Like a meteor shower, the London Marathon returns at the same time this year as last.
Or almost: in 2016 it was on Sunday April 24, in 2017, Sunday April 23; meteor showers and weekday-keyed events get slightly displaced by our 365- or 366-day calendar.
Shower meteors are swarms of particles rushing around orbits in space; the Marathon is a swarm of forty thousand human particles – wheelchair-riders, paralympics, female athletes, male athletes, “fun” runners – rushing or trotting around an orbit that is pretty complex. They start from Greenwich; go east to Woolwich; come back by a different route to Greenwich; wind around the very building we live in, and around the Cutty Sark; go on west to London Bridge; back east along the other side of the Thames to Canary Wharf opposite to us; back west by the way they came, and on west to end at St. James’s Park in Westminster.
Since the start – or rather the several starts of the Red group, the Green group, the Wheelchairs, and the other categories – were to be on the Greenwich hill above us, I took my morning bicycle ride up there, to see the preparations if I could. The streets all around, usually clogged with traffic, were empty of it; instead, all had become a maze of barriers, guarded by yellow-jacketed personnel. Almost more impressive than the pluck of the runners who face up to this ordeal is the organizational effort that goes into it, over several days and over many miles, the deployment of several thousand police and many tons of steel hurdles. The hurdles, linked along either side of the route, divide the world into non-communicating halves, not really north and south but left-of-Marathon and right-of-Marathon. You can’t get from one to the other, without some dodges and wheedling.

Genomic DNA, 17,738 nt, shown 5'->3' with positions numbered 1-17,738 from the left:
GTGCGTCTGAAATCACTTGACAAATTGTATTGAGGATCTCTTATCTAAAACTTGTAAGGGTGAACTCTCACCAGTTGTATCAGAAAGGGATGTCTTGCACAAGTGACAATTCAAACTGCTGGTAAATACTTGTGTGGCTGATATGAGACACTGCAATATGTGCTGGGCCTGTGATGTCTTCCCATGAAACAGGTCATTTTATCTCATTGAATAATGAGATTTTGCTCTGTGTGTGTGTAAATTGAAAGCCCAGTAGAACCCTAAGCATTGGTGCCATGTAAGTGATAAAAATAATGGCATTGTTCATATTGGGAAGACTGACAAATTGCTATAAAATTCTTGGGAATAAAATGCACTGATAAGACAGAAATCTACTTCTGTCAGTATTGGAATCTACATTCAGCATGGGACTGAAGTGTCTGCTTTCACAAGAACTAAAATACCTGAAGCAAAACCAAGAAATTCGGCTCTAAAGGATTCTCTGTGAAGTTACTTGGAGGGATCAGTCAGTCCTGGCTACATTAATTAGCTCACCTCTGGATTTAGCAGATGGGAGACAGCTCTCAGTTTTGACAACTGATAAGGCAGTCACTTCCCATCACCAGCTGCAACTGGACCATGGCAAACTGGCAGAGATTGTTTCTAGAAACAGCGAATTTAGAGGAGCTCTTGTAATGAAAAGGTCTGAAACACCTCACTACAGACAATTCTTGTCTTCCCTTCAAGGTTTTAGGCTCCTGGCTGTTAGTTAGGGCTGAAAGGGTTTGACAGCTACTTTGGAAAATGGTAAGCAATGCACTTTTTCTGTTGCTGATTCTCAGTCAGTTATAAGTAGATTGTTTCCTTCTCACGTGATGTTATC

I managed to get to the park and ride up the hill, alongside crowds of walkers who may have been intending runners; got some friendly advice from a yellowjacketed lady as to how impossibly crowded it would be up here near the time of the start (to be initiated by Princes William and Harry) and how it would be better to stay and watch from down where we live, as last year. I wasn’t allowed back the way I had come, had to take roundabout streets, was lucky to get back through the maze of barriers to my door.
At 9:15 the first wheelchairs came shooting past at formidable speed. At long intervals came bunches of formidable runners; two hours later, the street is still dense with runners and the sidewalks with cheering spectators.
This time we had our breakfast out in front
and again our next-door neighbor Joe was out with his ensemble of friends – percussion, acoustic guitar, electric guitar, lady vocalist, cornet, and himself on trombone – to keep the air warm with jazz.
One time I used a meteor shower (the Leonids) as a pretext to talk about Leonidas and the battle of Thermopylae.
We scarcely need a pretext to talk about Marathon. Everyone knows – or perhaps doesn’t – why this race is called by this name.
Marathon and Thermopylae were the opening battles of the two Persian Wars, in 490 and 480 BC. But Marathon was also the last battle of the first war, stopping the Persian invasion; whereas Thermopylae delayed but did not stop the second invasion, and it took more battles – Salamis, Plataea, and others – for the city-states of Greece to fend off subjugation by the vast Persian empire.
What happened in 490 was that the emperor Darius, who ruled the Persian empire at its height, sent his forces by sea to punish various Greeks who had been a nuisance. The fleet sailed from Cyprus into the Aegean, pausing at Greek islands to besiege and enslave their cities, the last being Eretria on the long island of Euboea. From there they turned south toward their main target, Athens, and a Greek collaborator guided them to a landing on the mainland at the bay of Marathon.